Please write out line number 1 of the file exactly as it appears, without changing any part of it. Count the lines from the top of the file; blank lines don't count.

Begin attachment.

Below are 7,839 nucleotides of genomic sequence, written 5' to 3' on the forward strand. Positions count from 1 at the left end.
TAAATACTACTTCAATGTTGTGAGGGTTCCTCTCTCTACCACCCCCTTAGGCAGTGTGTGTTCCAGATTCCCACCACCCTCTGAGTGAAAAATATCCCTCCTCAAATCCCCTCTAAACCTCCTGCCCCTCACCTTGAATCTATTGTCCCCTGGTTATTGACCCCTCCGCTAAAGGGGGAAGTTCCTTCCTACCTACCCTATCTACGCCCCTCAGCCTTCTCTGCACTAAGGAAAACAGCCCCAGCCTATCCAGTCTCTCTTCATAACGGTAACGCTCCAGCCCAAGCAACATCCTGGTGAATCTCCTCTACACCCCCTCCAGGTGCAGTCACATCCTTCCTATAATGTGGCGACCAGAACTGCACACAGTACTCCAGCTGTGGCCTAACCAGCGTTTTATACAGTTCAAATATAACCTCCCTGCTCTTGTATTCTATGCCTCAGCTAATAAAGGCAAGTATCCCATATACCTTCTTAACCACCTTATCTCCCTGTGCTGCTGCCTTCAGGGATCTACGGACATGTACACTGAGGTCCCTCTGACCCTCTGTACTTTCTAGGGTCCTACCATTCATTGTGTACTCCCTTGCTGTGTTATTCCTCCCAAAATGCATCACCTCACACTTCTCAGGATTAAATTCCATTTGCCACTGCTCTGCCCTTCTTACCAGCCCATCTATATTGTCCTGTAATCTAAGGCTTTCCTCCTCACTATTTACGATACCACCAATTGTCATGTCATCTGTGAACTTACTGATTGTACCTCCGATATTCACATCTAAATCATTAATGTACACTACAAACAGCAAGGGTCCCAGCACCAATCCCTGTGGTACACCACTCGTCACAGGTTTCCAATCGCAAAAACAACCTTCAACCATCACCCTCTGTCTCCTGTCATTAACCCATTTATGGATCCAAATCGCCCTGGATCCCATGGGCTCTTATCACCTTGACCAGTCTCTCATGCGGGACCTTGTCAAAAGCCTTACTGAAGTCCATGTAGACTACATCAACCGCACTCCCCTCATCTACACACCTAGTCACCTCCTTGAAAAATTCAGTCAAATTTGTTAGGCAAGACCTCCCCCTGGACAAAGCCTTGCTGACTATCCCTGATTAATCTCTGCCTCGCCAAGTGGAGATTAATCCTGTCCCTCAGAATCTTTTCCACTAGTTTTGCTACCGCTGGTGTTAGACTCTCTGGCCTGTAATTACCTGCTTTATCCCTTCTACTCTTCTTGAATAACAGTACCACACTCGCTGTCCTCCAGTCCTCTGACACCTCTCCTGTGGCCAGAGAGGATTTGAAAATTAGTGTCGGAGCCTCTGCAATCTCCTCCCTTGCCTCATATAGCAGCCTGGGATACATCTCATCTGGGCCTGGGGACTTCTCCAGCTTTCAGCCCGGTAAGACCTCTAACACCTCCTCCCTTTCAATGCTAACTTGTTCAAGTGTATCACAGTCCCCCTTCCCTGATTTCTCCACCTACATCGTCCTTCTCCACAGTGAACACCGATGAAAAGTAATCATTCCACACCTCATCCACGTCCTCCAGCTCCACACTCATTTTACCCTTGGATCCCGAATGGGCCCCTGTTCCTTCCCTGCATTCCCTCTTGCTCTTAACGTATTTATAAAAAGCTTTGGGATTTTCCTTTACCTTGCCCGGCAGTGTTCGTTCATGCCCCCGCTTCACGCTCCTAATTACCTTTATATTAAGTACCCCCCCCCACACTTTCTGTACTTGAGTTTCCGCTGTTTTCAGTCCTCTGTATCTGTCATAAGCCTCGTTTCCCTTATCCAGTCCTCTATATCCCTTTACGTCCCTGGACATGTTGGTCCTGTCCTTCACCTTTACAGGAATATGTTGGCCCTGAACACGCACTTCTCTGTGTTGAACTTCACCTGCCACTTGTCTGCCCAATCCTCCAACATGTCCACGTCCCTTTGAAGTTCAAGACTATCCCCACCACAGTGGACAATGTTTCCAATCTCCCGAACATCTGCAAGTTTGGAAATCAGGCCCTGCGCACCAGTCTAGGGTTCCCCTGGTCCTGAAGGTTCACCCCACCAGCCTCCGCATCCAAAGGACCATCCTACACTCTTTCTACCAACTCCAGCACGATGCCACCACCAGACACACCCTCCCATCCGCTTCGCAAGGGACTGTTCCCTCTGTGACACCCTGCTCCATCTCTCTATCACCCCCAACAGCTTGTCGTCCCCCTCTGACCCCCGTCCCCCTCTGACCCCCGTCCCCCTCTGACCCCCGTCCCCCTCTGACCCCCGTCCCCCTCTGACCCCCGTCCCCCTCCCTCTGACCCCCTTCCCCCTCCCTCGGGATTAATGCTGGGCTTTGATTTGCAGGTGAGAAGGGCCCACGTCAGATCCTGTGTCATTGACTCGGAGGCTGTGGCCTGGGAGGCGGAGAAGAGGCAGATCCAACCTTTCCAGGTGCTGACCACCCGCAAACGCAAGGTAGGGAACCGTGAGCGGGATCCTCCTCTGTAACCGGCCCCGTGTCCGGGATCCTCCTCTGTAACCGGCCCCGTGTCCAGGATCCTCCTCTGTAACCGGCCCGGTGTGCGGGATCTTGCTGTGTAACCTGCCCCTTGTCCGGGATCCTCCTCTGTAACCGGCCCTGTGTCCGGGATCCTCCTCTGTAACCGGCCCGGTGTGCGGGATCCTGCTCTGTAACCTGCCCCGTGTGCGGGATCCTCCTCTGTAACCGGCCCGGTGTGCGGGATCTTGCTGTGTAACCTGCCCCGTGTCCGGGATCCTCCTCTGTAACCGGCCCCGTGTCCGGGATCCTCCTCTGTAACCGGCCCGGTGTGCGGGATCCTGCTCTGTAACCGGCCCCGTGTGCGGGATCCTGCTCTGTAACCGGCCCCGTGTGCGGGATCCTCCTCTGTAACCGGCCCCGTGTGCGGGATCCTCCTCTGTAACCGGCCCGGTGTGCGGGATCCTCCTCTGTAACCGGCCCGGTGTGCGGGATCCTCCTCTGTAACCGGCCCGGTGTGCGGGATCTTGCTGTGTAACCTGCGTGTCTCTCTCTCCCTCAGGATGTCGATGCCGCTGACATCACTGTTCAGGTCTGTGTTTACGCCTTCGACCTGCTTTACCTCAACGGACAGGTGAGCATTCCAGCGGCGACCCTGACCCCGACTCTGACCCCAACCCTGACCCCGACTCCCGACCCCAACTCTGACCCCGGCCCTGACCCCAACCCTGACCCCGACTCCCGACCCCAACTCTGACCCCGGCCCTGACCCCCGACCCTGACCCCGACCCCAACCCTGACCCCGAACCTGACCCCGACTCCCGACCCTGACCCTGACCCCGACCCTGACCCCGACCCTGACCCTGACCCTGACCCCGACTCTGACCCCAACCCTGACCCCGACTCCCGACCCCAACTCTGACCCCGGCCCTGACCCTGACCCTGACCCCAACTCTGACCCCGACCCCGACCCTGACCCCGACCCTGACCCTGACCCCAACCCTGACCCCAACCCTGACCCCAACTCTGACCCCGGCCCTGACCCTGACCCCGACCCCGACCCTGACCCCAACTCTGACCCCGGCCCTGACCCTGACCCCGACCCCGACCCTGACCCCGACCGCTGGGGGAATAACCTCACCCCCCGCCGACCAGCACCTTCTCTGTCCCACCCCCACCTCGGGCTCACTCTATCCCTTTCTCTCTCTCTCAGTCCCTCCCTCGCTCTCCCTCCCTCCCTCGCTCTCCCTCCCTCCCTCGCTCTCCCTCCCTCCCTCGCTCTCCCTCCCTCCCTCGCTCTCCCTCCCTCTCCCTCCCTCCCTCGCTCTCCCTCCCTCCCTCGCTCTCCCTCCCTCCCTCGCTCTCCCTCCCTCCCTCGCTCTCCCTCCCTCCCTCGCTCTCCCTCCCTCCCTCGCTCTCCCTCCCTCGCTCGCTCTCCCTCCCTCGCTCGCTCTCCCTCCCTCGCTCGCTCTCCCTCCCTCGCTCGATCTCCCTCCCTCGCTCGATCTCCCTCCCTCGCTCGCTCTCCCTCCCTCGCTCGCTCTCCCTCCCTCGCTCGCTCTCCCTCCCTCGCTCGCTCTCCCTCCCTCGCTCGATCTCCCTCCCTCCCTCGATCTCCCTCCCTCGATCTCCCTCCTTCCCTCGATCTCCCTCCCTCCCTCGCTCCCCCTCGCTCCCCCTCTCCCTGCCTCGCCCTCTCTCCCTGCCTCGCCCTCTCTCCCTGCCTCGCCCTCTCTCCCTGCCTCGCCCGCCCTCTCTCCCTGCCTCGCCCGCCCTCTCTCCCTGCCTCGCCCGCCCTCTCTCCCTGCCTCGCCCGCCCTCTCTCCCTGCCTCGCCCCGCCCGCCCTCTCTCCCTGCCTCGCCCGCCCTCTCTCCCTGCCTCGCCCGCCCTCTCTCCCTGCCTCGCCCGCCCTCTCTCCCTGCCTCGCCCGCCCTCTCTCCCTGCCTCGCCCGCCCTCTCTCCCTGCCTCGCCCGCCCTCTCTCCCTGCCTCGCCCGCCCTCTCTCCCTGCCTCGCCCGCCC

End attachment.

Below are 7,839 nucleotides of genomic sequence, written 5' to 3' on the forward strand. Positions count from 1 at the left end.